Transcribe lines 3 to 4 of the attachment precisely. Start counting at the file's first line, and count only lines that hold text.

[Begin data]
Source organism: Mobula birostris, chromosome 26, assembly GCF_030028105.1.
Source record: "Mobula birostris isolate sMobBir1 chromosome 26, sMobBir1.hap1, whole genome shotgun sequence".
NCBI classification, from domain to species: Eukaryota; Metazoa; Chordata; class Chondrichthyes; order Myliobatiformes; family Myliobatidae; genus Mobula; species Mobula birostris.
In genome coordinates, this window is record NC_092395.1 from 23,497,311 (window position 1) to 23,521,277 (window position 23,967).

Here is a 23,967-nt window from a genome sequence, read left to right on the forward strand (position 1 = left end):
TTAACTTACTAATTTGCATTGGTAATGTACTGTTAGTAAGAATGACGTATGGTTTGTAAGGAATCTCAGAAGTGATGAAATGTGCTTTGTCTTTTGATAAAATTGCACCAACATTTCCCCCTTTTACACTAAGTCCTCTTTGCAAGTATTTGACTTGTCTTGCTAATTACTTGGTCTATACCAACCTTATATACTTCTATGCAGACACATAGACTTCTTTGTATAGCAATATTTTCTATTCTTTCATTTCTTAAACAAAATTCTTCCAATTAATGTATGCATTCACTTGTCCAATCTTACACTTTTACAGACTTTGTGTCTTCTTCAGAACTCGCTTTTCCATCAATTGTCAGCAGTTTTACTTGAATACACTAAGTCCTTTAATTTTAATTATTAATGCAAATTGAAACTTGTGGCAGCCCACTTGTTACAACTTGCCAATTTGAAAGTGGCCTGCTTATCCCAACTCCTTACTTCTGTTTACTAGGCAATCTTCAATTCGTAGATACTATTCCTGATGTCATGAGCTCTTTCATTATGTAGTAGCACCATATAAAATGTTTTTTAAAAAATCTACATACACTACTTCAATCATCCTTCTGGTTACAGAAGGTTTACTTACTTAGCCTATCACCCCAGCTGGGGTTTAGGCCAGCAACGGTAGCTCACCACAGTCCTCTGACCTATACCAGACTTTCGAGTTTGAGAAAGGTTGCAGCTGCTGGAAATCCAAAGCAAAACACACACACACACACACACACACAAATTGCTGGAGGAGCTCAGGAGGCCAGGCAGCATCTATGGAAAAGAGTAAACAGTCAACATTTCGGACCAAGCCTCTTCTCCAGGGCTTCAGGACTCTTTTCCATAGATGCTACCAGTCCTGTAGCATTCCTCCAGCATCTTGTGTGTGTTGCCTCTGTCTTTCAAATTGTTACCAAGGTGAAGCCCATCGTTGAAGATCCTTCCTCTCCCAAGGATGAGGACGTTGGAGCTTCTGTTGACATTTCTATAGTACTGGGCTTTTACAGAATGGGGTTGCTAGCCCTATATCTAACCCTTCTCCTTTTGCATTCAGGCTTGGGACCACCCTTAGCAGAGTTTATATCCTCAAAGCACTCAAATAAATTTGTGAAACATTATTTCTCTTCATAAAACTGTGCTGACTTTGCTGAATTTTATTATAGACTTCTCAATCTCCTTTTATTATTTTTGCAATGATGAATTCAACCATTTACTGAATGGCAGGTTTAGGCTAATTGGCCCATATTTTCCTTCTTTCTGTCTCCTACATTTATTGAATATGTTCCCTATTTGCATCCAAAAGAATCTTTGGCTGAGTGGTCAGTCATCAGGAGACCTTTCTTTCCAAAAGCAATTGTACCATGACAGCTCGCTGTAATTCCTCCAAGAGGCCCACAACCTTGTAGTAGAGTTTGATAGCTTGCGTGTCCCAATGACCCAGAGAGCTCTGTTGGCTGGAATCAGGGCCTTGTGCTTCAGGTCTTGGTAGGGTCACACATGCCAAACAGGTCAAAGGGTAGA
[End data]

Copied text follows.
NCBI classification, from domain to species: Eukaryota; Metazoa; Chordata; class Chondrichthyes; order Myliobatiformes; family Myliobatidae; genus Mobula; species Mobula birostris.
In genome coordinates, this window is record NC_092395.1 from 23,497,311 (window position 1) to 23,521,277 (window position 23,967).